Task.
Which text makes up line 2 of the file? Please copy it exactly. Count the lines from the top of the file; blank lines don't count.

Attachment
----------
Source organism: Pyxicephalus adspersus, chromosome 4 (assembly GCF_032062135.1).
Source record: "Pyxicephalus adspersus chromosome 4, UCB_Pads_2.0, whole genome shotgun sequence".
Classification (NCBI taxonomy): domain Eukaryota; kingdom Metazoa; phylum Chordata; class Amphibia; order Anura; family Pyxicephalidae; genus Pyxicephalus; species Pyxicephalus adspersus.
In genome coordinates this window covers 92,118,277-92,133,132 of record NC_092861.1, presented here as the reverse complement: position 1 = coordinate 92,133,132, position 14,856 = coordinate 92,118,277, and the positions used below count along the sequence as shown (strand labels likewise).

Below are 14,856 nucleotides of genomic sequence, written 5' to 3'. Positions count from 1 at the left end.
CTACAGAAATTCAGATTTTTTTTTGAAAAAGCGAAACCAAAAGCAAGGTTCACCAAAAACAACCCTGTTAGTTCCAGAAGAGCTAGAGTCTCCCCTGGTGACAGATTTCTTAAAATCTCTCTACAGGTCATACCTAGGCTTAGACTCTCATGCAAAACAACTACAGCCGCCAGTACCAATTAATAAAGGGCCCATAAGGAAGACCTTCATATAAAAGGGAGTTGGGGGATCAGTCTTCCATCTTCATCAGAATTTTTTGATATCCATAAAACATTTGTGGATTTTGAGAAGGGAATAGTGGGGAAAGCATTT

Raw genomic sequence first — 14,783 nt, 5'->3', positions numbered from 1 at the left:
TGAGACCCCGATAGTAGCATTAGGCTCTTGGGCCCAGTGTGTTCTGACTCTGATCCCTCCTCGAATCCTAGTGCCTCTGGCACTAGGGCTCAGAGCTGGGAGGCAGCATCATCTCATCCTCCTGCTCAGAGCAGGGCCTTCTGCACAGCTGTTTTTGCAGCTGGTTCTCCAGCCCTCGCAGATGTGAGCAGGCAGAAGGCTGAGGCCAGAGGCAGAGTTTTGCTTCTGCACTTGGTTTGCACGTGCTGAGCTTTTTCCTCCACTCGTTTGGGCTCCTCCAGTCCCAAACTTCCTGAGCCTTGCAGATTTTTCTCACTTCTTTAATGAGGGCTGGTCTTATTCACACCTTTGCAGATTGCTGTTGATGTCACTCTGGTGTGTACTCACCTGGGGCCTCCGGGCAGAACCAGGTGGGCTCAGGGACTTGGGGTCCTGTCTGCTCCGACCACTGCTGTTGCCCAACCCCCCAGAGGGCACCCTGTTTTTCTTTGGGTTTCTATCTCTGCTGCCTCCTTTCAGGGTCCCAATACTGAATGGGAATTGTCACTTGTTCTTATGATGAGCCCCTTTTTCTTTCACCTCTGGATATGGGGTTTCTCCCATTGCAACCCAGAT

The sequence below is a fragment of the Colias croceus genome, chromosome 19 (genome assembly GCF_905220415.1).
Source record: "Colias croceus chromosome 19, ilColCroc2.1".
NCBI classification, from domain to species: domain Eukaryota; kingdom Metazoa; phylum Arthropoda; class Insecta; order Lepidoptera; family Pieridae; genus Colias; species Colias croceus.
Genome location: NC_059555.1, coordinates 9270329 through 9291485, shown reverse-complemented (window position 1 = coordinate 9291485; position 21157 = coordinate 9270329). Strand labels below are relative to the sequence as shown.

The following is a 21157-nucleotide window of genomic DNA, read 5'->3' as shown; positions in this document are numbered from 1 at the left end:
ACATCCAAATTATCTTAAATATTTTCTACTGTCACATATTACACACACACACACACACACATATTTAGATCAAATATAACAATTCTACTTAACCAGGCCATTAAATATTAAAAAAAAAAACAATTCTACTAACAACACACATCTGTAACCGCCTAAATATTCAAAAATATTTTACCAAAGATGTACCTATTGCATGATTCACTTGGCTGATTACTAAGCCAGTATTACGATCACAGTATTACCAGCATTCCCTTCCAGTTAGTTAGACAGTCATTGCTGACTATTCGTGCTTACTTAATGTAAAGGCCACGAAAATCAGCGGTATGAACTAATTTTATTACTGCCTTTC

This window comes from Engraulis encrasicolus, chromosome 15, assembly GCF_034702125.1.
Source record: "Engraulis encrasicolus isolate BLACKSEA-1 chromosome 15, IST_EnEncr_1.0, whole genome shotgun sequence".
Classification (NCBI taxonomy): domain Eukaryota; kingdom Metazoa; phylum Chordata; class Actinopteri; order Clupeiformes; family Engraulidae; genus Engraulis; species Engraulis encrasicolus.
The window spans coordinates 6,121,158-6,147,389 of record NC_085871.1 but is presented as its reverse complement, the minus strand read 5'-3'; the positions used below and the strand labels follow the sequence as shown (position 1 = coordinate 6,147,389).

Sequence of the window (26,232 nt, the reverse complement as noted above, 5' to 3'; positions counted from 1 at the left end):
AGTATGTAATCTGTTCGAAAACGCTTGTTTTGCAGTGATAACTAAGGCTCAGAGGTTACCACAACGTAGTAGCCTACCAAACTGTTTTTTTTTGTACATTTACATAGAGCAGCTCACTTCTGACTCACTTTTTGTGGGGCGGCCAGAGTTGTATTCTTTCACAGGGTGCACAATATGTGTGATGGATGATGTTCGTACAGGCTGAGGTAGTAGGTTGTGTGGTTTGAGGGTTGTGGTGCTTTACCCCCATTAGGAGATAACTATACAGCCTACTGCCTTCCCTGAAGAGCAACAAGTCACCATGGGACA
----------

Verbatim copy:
Source record: "Pyxicephalus adspersus chromosome 4, UCB_Pads_2.0, whole genome shotgun sequence".